You may have been a Girl Scout or a Boy Scout in your youth. Certainly, you are aware of the top rank in each—the Gold Award for girls and the Eagle badge for boys. Scouting teaches leadership and even if we were not members in our youth, there are lessons for us all.
For example, the Boy Scouts of America motto is “Be prepared.” And from that comes training in first aid, disaster preparation, and outdoor skills, planning for events and outings, and any number of simulations or practice runs at rescue training—from snake bites to earthquakes to fires to broken limbs to heart attacks in the wilderness. We could learn from this simple motto memorized by boys from ten to eighteen.
Asking “What if?” to protect against bad outcomes
Simply learning to ask, “What if?” of our direct reports is a good first step toward reducing exposure to bad outcomes, whether attempting to plan for handling a natural disaster or workplace calamity.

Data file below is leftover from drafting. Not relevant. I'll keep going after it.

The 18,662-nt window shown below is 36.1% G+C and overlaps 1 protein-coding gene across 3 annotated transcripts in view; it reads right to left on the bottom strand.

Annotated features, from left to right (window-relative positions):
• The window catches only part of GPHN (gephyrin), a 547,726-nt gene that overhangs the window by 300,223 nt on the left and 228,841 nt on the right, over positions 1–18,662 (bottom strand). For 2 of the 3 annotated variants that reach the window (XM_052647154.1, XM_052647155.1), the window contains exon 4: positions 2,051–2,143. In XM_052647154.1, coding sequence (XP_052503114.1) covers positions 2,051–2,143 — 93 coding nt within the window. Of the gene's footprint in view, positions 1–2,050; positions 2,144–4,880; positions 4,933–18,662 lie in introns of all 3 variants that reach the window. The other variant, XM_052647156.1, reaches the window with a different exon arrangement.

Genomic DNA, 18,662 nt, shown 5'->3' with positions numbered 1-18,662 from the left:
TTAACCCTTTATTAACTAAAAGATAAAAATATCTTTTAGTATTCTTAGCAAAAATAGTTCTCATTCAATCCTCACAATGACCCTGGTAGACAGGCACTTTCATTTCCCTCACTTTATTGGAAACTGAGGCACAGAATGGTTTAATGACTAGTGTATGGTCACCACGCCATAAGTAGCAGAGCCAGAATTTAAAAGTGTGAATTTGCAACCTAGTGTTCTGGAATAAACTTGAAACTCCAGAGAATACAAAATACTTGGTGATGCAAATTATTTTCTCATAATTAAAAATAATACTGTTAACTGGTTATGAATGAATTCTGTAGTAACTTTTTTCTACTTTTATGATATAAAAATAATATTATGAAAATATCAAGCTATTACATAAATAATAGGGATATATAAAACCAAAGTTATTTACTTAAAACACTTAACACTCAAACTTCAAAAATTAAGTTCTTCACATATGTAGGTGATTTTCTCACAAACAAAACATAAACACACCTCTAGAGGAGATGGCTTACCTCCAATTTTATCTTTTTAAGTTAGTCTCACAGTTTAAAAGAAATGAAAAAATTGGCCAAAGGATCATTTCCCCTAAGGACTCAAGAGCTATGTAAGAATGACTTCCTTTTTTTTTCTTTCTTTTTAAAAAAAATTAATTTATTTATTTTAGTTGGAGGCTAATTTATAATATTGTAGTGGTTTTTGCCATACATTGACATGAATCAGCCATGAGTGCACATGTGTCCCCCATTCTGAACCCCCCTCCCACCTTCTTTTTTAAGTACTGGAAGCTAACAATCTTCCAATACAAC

And the twelve points of the Scout Law
Every Scout memorizes the twelve points of the Scout Law: A Scout is trustworthy, loyal, helpful, friendly, courteous, kind, obedient, cheerful, thrifty, brave, clean, and reverent. That may seem an overwhelming list of aspirations, but would it not be a better world if each of us practiced most, if not all, of these?
Better employees and better managers
By the time a boy reaches Eagle Scout, he has internalized the Scout Oath and Scout Law to a degree many employers later recognize makes him a better candidate for a job merely by that attainment in his youth. After all, only two percent of all Boy Scouts do reach Eagle rank.
Living those values even if never a Scout
We adults cannot revisit our youth to live seven years of our lives with these principles always in close sight. But we can aspire to act like an Eagle Scout, an adult who recognizes the values and attempts to practice them in business and personal life for the betterment of ourselves and our companies